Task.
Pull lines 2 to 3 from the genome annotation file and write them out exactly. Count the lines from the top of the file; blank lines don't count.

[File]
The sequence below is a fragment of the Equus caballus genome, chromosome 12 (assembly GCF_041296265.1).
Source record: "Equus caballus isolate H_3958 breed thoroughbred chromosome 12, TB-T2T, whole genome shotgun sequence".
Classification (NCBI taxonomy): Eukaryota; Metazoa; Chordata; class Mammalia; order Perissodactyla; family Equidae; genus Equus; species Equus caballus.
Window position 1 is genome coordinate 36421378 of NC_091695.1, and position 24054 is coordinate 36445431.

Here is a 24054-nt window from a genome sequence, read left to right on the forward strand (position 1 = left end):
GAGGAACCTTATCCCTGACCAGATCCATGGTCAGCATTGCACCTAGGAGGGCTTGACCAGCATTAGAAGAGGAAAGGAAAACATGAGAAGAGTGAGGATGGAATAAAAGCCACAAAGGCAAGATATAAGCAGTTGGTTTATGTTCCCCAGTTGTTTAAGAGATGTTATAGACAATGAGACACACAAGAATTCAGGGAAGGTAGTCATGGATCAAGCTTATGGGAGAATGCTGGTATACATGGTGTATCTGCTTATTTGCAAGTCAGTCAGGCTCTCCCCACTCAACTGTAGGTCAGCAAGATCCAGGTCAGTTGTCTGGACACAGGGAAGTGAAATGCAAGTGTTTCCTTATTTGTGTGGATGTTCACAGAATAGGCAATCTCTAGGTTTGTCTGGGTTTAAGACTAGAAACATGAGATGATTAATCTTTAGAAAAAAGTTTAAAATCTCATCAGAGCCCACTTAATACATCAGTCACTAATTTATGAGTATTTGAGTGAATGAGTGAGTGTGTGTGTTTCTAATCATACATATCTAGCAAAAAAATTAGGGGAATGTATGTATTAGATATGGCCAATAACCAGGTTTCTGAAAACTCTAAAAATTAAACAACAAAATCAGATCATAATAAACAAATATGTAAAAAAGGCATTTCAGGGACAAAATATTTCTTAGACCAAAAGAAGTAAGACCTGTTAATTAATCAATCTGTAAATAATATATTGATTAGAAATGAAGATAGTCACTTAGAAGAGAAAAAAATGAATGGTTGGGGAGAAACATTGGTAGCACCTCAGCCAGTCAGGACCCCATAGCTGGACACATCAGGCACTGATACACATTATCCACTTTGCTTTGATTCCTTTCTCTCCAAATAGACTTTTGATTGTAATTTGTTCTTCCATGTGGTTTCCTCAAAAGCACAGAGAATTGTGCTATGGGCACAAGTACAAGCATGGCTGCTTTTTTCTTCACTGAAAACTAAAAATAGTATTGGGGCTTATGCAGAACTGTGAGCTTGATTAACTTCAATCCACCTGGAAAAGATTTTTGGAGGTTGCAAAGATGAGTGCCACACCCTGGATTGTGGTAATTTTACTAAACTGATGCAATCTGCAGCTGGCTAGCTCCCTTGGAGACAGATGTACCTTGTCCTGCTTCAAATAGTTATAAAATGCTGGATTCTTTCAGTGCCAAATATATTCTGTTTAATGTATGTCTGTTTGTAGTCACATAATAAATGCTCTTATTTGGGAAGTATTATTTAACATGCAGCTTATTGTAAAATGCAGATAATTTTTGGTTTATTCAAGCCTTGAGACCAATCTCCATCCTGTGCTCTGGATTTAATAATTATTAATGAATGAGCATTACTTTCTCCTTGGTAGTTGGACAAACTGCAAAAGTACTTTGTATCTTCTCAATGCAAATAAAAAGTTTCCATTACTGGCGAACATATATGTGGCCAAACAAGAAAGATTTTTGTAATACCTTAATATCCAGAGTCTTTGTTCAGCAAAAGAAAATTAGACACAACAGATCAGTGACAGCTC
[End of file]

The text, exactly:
Source record: "Equus caballus isolate H_3958 breed thoroughbred chromosome 12, TB-T2T, whole genome shotgun sequence".
Classification (NCBI taxonomy): Eukaryota; Metazoa; Chordata; class Mammalia; order Perissodactyla; family Equidae; genus Equus; species Equus caballus.